The 3rd Infantry Division suffered a terrible loss Sunday morning. At approximately 3:20 a.m. six U.S. Army soldiers were riding in a Bradley Fighting Vehicle during a night training exercise. The vehicle overturned and became submerged in water.  

Three Army soldiers were pronounced dead at the scene. Three other soldiers were hospitalized with non-life threatening injuries. There are no specific details available from the Army at this point. 

The accident happened at Ft. Stewart, which is located in Georgia. The names of the soldiers will be released after their next of kin are notified.

This is not the first incident of this kind. In 2002, at Fort Hood, Texas, a similar vehicle overturned in a creek bed at Cowhouse Creek and killed and wounded several soldiers. With such a terrible recent history, it's difficult to believe the Bradley Fighting Vehicle (BFV) is one of the safest and fiercest combat vehicles in the American arsenal.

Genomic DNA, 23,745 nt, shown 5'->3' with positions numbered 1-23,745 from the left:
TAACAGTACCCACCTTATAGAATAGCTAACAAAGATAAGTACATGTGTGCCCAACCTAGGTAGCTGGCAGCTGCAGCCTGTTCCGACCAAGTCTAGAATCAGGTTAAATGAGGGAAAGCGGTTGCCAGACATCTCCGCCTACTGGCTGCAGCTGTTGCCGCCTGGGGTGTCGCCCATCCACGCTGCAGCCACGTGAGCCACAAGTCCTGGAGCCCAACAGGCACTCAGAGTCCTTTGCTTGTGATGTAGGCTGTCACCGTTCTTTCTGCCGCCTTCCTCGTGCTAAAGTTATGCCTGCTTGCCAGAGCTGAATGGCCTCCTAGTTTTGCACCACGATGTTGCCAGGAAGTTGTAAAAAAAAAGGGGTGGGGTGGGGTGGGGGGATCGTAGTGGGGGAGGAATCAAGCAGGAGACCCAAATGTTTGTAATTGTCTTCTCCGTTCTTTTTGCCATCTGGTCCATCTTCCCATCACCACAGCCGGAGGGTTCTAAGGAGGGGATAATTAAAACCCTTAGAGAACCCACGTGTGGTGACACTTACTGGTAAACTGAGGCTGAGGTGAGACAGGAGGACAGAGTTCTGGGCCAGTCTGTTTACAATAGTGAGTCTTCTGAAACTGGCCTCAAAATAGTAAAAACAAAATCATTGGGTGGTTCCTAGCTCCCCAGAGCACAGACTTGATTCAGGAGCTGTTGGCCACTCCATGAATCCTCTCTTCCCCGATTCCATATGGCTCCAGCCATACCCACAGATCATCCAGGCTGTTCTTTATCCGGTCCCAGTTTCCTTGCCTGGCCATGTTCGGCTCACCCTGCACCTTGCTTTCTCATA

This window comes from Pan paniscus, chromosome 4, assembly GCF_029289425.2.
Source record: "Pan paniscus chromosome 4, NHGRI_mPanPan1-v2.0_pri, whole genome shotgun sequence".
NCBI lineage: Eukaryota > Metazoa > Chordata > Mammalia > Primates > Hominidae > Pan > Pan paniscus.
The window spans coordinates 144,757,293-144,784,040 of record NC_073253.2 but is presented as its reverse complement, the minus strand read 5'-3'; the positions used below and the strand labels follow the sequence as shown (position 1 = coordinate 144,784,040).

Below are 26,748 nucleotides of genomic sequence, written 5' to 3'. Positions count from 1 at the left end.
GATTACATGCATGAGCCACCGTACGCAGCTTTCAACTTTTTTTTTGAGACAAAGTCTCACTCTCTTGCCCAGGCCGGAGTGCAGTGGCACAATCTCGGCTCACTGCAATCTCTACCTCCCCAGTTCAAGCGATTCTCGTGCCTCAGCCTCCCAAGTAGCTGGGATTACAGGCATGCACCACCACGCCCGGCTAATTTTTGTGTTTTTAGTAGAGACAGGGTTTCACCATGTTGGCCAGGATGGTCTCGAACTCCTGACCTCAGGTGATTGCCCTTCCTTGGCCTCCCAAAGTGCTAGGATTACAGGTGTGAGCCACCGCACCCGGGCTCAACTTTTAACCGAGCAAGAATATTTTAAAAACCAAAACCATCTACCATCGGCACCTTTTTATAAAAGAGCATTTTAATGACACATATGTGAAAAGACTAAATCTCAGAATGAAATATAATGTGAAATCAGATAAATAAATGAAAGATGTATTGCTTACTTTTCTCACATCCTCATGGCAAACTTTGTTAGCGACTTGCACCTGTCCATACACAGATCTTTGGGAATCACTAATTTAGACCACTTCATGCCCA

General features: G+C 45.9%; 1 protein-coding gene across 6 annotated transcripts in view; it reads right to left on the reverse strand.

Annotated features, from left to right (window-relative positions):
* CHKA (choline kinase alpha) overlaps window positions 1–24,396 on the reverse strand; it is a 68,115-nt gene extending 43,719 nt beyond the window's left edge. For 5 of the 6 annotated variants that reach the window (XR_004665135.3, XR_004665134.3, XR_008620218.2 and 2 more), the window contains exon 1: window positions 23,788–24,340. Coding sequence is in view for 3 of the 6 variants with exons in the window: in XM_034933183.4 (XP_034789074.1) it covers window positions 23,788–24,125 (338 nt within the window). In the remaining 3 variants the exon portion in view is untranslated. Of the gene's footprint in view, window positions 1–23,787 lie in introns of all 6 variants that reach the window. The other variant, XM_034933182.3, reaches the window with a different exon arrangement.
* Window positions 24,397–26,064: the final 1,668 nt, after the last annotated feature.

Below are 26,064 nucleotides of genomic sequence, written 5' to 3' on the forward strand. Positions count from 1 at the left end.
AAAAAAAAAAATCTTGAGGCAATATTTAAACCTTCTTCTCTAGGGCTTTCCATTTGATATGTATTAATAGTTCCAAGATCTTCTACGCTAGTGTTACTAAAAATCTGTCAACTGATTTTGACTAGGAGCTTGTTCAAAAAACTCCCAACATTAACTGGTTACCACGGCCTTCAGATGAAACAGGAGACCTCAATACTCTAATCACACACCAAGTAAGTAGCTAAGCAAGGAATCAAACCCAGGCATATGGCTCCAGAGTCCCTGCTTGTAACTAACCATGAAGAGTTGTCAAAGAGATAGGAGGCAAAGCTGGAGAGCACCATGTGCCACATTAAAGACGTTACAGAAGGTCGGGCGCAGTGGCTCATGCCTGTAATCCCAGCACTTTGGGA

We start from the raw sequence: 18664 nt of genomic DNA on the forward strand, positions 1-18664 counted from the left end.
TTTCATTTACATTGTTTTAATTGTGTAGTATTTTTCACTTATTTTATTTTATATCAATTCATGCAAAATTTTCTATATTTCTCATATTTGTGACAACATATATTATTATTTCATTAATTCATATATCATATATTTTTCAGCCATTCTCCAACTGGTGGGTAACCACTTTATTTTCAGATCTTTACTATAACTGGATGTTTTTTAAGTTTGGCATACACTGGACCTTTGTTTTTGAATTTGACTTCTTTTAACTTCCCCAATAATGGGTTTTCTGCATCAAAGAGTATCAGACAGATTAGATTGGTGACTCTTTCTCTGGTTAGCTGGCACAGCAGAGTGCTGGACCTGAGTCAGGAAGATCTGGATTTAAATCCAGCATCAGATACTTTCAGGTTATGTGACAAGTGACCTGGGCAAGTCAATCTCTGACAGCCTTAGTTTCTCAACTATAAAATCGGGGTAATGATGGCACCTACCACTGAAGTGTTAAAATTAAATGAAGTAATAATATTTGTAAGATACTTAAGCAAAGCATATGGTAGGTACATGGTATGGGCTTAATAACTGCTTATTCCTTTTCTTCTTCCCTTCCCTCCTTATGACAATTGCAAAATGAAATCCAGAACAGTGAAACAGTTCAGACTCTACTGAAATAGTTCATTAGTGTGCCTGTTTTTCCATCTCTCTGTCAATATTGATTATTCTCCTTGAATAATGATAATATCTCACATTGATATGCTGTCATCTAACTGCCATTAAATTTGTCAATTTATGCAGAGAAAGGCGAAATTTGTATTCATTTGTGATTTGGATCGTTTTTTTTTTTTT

So let's take a look at the BFV and understand how this can happen. The BFV is a large vehicle that is designed to carry scout troops into battle. It is driven on two large tracks. As such, it is often confused for being a "tank." 

While the Bradley is designed to take on all types of terrain, it is not impervious to issues. Weighing in at 27.6 tons, it is a massive beast. The early models were designed to float. However, when a different armor structure was introduced, these abilities were negated. 

Depending upon the terrain, the BFV is pretty stable. It was designed to keep pace with the Abrams tank. That meant that despite his weight, it was pretty nimble. Still, there are issues when traversing some terrain types. 

Bradley Fighting Vehicle A Bradley Fighting Vehicle of the U.S. Army. Photo: Spc. Darrick Fritz [Public domain]

Driving and navigating a vehicle with tracks is not the same as driving a vehicle that has wheels. While it is undoubtedly better for some situations, it is not ideal for all. If one of the tracks gets stuck, the vehicle can act and lift erratically. If the BFV is on an incline this can cause it to topple. 

Regardless of safety measures, this can be a complicated thing for passengers that are trapped inside the vehicle. Over 6,000 Bradley Fighting Vehicles were produced, which include several variations. Despite the issues mentioned above, this vehicle has a fantastic safety history.

Training accidents are a way of life in the military. This is an unfortunate reality that our troops must prepare for.